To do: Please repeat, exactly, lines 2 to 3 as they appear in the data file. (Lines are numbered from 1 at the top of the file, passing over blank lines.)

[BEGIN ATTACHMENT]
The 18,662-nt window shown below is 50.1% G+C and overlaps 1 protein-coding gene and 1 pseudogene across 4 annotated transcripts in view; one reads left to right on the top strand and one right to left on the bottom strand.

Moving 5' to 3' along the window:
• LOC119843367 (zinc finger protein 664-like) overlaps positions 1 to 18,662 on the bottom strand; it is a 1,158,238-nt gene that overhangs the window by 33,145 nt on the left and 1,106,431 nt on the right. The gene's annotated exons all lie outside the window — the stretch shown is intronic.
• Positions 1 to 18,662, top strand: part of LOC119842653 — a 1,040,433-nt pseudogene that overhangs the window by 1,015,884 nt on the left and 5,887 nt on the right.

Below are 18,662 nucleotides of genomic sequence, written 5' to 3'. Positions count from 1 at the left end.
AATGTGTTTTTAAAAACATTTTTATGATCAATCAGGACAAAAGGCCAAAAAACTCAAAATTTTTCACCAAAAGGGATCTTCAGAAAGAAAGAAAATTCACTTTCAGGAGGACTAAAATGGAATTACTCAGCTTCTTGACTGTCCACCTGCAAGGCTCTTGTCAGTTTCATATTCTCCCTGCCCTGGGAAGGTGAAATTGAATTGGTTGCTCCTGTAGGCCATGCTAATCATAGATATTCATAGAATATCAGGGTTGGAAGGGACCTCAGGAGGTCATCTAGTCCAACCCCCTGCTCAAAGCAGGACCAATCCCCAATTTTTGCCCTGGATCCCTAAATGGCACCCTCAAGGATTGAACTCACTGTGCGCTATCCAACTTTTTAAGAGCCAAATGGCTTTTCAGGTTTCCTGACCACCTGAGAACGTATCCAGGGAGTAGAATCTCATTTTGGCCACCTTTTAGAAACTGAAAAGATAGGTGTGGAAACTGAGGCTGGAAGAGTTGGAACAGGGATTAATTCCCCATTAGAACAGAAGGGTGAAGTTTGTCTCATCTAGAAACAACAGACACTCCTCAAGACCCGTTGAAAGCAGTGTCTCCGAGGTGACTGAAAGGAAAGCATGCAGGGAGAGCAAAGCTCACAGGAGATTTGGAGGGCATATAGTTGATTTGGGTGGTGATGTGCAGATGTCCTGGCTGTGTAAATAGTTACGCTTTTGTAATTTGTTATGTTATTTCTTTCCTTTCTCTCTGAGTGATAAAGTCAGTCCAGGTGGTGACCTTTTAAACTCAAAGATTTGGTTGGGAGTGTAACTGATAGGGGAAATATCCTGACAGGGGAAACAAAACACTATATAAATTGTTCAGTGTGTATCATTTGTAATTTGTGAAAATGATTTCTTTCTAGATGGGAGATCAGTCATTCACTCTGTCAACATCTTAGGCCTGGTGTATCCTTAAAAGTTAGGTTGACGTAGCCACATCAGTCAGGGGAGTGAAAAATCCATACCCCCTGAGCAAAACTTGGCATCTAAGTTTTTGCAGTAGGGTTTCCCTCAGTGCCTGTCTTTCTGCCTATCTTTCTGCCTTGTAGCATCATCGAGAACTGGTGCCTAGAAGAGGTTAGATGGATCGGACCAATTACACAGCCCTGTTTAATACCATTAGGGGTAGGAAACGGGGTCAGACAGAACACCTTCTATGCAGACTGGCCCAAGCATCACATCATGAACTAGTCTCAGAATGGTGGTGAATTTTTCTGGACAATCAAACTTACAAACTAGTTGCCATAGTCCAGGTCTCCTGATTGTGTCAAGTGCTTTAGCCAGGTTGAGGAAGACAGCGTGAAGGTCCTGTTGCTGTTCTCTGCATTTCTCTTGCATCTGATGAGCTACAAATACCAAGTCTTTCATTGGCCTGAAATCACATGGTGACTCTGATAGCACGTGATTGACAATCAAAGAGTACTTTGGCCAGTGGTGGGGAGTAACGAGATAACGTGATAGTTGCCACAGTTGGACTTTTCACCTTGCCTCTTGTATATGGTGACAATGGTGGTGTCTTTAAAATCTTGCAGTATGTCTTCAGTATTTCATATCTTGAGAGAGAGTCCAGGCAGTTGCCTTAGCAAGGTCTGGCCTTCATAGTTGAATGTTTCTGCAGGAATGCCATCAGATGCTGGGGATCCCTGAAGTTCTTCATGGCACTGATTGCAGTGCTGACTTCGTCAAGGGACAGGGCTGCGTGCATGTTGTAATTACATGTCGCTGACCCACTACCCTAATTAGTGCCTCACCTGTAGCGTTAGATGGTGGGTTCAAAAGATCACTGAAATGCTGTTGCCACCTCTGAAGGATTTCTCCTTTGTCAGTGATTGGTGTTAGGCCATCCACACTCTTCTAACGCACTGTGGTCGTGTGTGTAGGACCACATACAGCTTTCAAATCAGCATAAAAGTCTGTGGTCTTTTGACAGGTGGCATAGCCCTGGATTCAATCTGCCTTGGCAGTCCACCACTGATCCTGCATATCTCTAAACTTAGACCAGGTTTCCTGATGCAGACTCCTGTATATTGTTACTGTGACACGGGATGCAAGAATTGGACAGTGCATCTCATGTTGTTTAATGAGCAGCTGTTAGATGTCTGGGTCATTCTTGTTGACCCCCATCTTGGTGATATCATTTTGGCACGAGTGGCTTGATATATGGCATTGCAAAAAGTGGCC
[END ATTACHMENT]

Moving 5' to 3' along the window:
• LOC119843367 (zinc finger protein 664-like) overlaps positions 1 to 18,662 on the bottom strand; it is a 1,158,238-nt gene that overhangs the window by 33,145 nt on the left and 1,106,431 nt on the right. The gene's annotated exons all lie outside the window — the stretch shown is intronic.